The second half of the eighteenth century was a period of great confusion in Indian history, which witnessed the rise of a colonial power. The only state that offered stiff resistance to their expansion was Mysore, which fought not one but four wars. Tipu participated in all those four Mysore wars, in two of which he inflicted serious blows on the English. In fact Tipu’s rule starts in the midst of a war against the English and ends in the midst of war against them. His short but stormy rule was eventful for his several engagements with his neighbours, the Marathas and the Nizam, as well, whose shortsighted policy prompted them to join the colonials against Mysore. Tipu remained fully involved in warfare from his youth until his fall in the fourth Mysore war. From 1760 when Haidar Ali allied himself with the French against the English to 1799 when Wellesly destroyed Tipu, Mysore had become “the terror of Leadenhall Street”, the headquarters of the East India Company. These forty years of Tipu both as a prince and a ruler witnessed continuous warfare.
Having learnt the western technique of warfare, Tipu was not slow in making use of it. He was himself bold, dashing, and a person of undaunted adventurous spirit. Under his leadership Mysore army” proved a school of military science” to Indian princes. The dread of an European army no longer wrought any magic on him. Tipu’s infliction of serious blows on the English in the first and second Mysore wars damaged their reputation as an invincible power. Grant wrote to Shelburne, “An English army much superior to one which under a Lawrence, or a Clive, five and twenty ago made Hindoostan, nay some of the powers of Europe tremble at the bare recital of its victories, now for the first time was retreating in the face of an Indian army.” This was a reference to colonel Bailey’s capture and general Munro’s flight in the second Mysore war. Alexander Dow wrote his history, “We were alarmed, as if his horses had wings to fly over our walls.”
Tipu was a far-sighted ruler, who discerned the danger to the freedom of the land by the colonial expansion, which necessitated continuous warfare. Apart from this he had his own agenda to assert his own authority over the neighbours, the Marathas and the Nizam, who were not reconciled to the rise and growth of Mysore as an independent powerful state. This weakness of the neighbours was fully exploited by the English whose shrewd political sense involved them as allies against Mysore. In all four Mysore wars the Marathas and the Nizam were willing to support the English rather than either Haider or Tipu. In the third Mysore war all three formed a powerful confederacy against Tipu, and in the fourth Mysore war the Nizam was an ally of the English. The third cause for the continuous warfare was the need to suppress the far too many units of independent power, the feudatories and small principalities, whose mutual rivalries and ambition had caused great confusion in Karnataka. It was Tipu’s policy to establish a strong central authority which would serve the people better.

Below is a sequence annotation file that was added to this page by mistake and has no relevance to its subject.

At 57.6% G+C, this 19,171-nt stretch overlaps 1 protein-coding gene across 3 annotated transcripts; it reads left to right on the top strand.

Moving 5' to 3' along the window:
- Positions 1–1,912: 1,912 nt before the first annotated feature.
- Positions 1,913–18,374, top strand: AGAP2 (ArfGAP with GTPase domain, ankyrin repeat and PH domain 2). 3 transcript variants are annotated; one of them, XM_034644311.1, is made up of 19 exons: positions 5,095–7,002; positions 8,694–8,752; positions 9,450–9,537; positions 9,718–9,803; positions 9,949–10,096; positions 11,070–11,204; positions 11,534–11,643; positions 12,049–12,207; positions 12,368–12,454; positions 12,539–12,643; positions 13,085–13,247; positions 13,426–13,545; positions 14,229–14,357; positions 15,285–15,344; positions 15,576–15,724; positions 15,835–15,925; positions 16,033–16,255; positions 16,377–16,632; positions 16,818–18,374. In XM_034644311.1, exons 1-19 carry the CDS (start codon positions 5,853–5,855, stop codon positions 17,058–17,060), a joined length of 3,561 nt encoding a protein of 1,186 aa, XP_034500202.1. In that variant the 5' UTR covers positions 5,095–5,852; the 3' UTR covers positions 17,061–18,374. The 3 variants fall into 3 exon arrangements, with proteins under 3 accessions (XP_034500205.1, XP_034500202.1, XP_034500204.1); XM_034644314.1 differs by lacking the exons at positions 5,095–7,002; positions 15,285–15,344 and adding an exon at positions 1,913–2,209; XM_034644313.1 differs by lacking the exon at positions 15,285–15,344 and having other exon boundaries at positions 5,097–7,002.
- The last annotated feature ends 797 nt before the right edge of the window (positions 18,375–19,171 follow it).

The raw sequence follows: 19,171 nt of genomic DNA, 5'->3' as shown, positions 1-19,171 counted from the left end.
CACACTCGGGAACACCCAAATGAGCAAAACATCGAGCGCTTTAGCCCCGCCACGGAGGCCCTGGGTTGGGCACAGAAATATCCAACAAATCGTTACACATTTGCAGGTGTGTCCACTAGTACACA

Thus the English, the Marathas, the Nizam and the feudatories were the principal causes for Tipu’s wars. The most serious wars were against the English, who had never been confronted with a more formidable foe. In the first Mysore War Tipu, a lad of 17 years, suddenly surprised the English when he appeared at the gates of Madras in September 1767. He caused great consternation to the governor of Madras, to the Nawab of Carnatic, Muhammad Ali, and to almost all the councillors who “very narrowly escaped being taken in the country house in the company’s garden. Happily for them a small vessel that by accident was opposite the garden furnished them with the means of escaping. “ Thus, it was a providential escape of the entire Madras government, which were about to be captured by Tipu, who had been placed in independent command of a body of troops in the first Mysore war.
Tipu’s training in the art of war started as early as 1763, when he was hardly 13 years old, in Haidar’s attack on Malabar where Tipu displayed great dash and courage. That was his first experience of war. He was present in Haidar’s negotiations with the Nizam in the first Mysore war when the tact and resourcefulness of the young prince impressed the Nizam and won him over to Haidar’s side. It was Tipu who obtained the ratification of the treaty of Alliance between the Nizam and Haidar in 1767. Tipu had gone to the Nizam’s camp at the head of 6000 troops and successfully concluded the treaty. This was the first diplomatic assignment of Tipu, who was well received by the Nizam, who conferred on him the title of “Nasib-ud-daula” (fortune of the state) and also “Fateh Ali Khan.”
Tipu had taken great interest in the Mysore-Maratha war of 1769-72. After the death of Peshwa Madhava Rao in 1772, he was sent to the northern part of the Mysore to recover the territories which the Marathas had occupied. By the time of second Mysore war he had gained great experience both of warfare and diplomacy. In September 1780 he inflicted a crushing defeat on Colonel Baillie near Polilur. This was the first and the most serious blow the English had suffered in India. The whole detachment was either cut or taken prisoners. Of the 86 European officers 36 were killed, and 3820 were taken prisoners of whom 508 were Europeans. The English had lost the flower of their army. Baillie himself was taken prisoner. This defeat caused so much consternation in Madras that half of its Black Town was deserted. Sir Hector Munroe, the hero of Buxar, who had defeated three rulers of India (Mughal Emperor Shah Alam, Oudh Nawab Shuja-ud-daulah, and the Bengal Nawab Mir Qasim) in a single battle, would not face Tipu. He ran for his life to Madras throwing all his cannons in the tank of conjeevaram.